The Israel Defense Forces conducted a second round of airstrikes on Hamas targets in the Gaza Strip on Friday morning after terrorists in the enclave fired six rockets at southern Israel overnight, the military said.
The rockets appeared to strike open fields, causing neither injury nor damage. There were no immediate reports of Palestinian casualties.
The early morning rocket attack, which triggered sirens in communities near the Strip, came after the military’s initial bombing raid against Hamas facilities in Gaza in response to the balloon-borne incendiary and explosive devices launched across the border into Israel throughout Thursday.
According to the IDF, the six rockets were fired shortly after 5 a.m., triggering sirens in the communities of Nahal Oz and Alumim, east of the northern Gaza Strip, sending hundreds of residents rushing to bomb shelters.
In response, the military said its warplanes and other aircraft bombed Hamas sites in the Palestinian enclave, including a weapons manufacturing facility. Palestinian media reported that the target was located near Gaza City.
Throughout the day on Thursday, Palestinian terrorists in the Strip launched dozens of balloons carrying arson devices and small explosives across the border, causing at least 26 fires in southern Israel, according to the fire department.
Shortly before 4:30 a.m., the IDF retaliated to these airborne attacks with strikes on Hamas targets.
The IDF said warplanes, tanks and other aircraft carried out Friday morning’s first round of airstrikes, hitting Hamas underground infrastructure and observation posts.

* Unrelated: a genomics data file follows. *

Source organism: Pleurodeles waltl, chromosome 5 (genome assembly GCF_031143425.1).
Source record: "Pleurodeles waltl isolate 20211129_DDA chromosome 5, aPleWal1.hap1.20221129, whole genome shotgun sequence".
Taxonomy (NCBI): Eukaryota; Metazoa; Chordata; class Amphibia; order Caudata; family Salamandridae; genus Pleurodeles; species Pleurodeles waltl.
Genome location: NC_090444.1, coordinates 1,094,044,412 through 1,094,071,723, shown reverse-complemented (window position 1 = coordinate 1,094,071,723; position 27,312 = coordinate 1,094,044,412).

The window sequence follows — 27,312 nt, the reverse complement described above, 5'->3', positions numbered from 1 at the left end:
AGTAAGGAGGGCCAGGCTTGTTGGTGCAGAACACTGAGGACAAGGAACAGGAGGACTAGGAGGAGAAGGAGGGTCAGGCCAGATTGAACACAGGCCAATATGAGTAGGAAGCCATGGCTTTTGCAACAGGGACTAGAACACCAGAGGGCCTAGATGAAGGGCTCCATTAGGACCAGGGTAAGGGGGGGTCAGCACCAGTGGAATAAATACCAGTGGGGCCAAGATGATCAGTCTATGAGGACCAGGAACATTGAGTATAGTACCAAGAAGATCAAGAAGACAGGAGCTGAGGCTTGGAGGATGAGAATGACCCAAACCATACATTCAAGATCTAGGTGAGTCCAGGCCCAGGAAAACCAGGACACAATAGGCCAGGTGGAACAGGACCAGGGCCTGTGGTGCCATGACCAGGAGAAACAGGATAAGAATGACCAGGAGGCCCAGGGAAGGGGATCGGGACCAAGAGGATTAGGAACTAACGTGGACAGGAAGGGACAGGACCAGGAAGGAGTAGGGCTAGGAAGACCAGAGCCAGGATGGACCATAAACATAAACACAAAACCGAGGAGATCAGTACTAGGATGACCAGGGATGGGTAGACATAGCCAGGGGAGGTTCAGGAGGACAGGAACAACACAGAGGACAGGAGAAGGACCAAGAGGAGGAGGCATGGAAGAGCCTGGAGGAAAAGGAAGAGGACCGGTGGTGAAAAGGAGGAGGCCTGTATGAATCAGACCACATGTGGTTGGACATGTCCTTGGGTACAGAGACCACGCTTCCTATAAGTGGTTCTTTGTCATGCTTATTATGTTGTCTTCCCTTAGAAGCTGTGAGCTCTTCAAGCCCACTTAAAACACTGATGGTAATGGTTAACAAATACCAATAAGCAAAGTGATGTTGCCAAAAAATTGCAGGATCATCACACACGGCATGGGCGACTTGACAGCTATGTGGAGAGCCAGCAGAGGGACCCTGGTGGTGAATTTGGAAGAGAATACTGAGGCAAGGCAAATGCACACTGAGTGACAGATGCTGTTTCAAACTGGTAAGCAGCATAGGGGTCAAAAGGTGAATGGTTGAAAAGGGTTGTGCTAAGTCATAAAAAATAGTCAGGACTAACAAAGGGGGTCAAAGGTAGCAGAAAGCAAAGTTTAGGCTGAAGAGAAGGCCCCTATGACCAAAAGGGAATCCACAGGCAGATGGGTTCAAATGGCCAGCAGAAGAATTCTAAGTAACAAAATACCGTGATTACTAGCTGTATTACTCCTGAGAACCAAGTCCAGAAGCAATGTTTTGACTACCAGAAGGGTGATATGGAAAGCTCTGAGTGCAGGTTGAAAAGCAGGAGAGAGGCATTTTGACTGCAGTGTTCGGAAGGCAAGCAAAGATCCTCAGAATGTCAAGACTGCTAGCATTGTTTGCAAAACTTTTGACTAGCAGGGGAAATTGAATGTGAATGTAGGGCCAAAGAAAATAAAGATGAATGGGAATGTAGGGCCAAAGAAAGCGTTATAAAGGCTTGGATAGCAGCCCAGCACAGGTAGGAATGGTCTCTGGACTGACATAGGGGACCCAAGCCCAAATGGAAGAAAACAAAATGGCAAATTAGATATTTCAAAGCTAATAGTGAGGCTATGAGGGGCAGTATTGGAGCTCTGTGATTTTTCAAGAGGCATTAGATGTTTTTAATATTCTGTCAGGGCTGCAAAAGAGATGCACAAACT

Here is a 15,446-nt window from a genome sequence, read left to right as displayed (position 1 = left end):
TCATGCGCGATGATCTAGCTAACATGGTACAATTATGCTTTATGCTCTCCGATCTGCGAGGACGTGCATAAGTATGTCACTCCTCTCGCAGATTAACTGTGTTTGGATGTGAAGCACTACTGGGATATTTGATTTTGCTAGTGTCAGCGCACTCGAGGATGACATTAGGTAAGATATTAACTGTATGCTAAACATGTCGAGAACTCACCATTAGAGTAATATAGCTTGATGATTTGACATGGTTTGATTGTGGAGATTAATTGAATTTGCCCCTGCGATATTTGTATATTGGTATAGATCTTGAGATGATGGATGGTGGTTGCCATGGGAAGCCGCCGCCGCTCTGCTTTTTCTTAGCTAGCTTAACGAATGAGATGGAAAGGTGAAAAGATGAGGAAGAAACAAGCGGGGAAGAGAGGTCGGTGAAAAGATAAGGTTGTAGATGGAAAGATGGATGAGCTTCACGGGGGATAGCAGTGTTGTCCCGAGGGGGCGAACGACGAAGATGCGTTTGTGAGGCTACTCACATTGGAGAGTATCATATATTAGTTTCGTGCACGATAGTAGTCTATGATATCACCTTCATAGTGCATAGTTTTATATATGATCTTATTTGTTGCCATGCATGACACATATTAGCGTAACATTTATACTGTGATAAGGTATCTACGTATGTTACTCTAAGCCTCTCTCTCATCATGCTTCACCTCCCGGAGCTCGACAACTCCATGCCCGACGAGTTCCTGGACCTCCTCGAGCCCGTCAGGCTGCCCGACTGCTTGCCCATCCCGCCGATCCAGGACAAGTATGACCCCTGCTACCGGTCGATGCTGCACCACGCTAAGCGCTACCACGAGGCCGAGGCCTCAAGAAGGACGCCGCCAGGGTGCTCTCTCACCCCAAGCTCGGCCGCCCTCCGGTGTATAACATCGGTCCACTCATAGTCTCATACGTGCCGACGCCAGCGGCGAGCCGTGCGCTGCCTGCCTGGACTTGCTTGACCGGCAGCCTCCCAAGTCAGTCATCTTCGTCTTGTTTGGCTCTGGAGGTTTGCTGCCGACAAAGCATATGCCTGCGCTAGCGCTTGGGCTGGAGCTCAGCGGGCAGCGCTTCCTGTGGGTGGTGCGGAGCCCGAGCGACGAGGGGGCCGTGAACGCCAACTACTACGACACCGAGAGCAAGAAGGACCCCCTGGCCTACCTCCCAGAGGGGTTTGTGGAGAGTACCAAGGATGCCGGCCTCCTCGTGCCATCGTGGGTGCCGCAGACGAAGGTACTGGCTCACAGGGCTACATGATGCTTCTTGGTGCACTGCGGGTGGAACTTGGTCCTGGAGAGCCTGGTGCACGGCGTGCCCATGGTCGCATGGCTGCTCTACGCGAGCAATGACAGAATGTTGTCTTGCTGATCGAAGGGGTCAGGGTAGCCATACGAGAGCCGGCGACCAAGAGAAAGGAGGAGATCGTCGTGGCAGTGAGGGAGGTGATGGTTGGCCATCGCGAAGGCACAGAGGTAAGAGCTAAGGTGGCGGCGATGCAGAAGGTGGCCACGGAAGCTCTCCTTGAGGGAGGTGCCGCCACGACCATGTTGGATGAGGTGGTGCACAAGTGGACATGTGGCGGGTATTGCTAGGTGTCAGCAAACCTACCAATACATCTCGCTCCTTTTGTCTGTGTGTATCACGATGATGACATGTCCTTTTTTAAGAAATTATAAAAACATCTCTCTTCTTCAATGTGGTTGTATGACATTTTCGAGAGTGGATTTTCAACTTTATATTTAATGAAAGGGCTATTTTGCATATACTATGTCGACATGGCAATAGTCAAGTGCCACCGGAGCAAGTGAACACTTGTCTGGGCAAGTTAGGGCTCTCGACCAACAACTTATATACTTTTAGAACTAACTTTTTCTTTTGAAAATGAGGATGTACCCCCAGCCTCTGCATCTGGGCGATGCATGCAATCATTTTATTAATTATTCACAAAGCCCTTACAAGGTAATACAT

This latest exchange in the south came amid weeks of mounting tensions between Israel and terrorist organizations in the Strip, notably Hamas, which rules Gaza.
Palestinians in the Strip have in recent weeks sent waves of arson balloons across the border, sparking scores of wildfires in southern Israel, launched rockets across the border, and held violent protests along the security fence.
Israel, in retaliation, has carried out near-nightly airstrikes against Hamas targets, limited imports to the Strip, and restricted its fishing zone.
Earlier Thursday, Hamas reportedly said that efforts to reach a ceasefire with Israel had failed, warning Israel of “messages” to be sent within hours.
A source in the group was quoted by Lebanese Hezbollah-affiliated TV al-Mayadeen as saying Qatari envoy Mohammed al-Emadi had left the territory after two days in which he brought cash to the Strip and tried to broker a ceasefire amid weeks of mutual attacks.
The source said the failure to reach a deal was due to Israel’s insistence on the equation of “calm in return for calm,” rather than “calm in return for an end to the blockade” of the Strip.
Gaza terror groups won’t let Israel “use the pretext of the balloons to bomb posts in the Strip,” the source was quoted as saying.
He added that “the coming hours will see messages to the Israeli occupation from the youth groups in the field.”
He said “the occupation should read these messages before things roll and slide into something broader than that.”
Al-Emadi arrived in Gaza late Tuesday night, bringing $30 million in cash, seeking to ease the Israel-Hamas tensions that have led to the daily and reprisal strikes.
The money is earmarked to assist the territory’s two million people, half of whom live under the poverty line, sources close to the envoy told AFP.
On Monday, the London-based Arabic-language daily Asharq al-Awsat reported that the head of the IDF Southern Command, Maj. Gen. Herzi Halevi, visited Qatar this week in a bid to secure a ceasefire agreement with Hamas.
The terror group is under immense international pressure from Qatar, Egypt and UN envoy Nickolay Mladenov to halt its attacks, alongside pressure from the Gazan public, which is getting only three to four hours of electricity per day after becoming used to more than three times that amount. The power shortages are a result of Israel stopping fuel imports in response to the violence, which led caused a Gaza power plant to shut down.
The uptick in violence along the border is thought to be linked to demands for increased cash transfers from Qatar to the Strip, where around 60 percent of the population is unemployed.
Hamas is also contending with Gaza’s first outbreak of the coronavirus, which health officials in the Strip worry could overwhelm the territory’s fragile health care system.